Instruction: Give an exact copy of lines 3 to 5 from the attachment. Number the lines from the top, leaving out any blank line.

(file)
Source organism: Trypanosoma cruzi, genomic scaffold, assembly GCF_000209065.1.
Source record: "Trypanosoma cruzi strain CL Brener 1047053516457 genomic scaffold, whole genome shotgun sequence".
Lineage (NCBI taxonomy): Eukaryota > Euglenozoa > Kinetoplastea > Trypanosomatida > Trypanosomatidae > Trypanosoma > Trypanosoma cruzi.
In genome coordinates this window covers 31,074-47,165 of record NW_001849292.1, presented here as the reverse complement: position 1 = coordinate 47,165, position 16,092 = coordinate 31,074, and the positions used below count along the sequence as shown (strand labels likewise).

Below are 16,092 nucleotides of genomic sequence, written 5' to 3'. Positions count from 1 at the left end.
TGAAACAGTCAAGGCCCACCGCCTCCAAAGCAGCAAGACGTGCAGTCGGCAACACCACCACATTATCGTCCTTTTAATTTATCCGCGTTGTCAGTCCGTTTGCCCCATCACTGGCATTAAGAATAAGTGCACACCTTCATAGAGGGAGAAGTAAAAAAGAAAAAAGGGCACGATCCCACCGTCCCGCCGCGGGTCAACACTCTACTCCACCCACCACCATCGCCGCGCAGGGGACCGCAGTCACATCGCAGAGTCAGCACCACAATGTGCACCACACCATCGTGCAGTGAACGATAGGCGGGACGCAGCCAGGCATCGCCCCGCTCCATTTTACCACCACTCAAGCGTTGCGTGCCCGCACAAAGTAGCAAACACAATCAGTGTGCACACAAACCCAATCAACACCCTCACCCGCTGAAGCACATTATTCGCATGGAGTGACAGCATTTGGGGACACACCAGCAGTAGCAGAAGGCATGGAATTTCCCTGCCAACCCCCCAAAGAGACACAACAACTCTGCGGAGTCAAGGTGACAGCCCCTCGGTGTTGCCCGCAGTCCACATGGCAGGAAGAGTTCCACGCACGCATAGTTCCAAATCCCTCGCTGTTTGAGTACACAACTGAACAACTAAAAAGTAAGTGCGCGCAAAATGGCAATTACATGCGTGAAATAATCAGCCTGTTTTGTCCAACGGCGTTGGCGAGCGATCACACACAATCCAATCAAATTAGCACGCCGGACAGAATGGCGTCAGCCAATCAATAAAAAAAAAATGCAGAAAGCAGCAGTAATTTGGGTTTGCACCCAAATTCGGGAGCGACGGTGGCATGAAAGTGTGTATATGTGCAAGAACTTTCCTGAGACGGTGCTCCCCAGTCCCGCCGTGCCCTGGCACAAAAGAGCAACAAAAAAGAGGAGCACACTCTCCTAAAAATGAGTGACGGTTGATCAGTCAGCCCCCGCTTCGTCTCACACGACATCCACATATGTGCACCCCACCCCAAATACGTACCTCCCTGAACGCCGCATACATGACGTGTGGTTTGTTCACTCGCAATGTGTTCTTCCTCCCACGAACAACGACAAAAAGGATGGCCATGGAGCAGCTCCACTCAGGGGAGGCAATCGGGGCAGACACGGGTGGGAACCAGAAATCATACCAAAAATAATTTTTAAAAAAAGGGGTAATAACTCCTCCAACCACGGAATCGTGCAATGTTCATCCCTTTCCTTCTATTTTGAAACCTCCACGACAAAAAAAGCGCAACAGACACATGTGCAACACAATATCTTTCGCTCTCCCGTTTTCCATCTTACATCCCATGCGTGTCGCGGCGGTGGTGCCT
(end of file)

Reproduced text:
Lineage (NCBI taxonomy): Eukaryota > Euglenozoa > Kinetoplastea > Trypanosomatida > Trypanosomatidae > Trypanosoma > Trypanosoma cruzi.
In genome coordinates this window covers 31,074-47,165 of record NW_001849292.1, presented here as the reverse complement: position 1 = coordinate 47,165, position 16,092 = coordinate 31,074, and the positions used below count along the sequence as shown (strand labels likewise).

Below are 16,092 nucleotides of genomic sequence, written 5' to 3'. Positions count from 1 at the left end.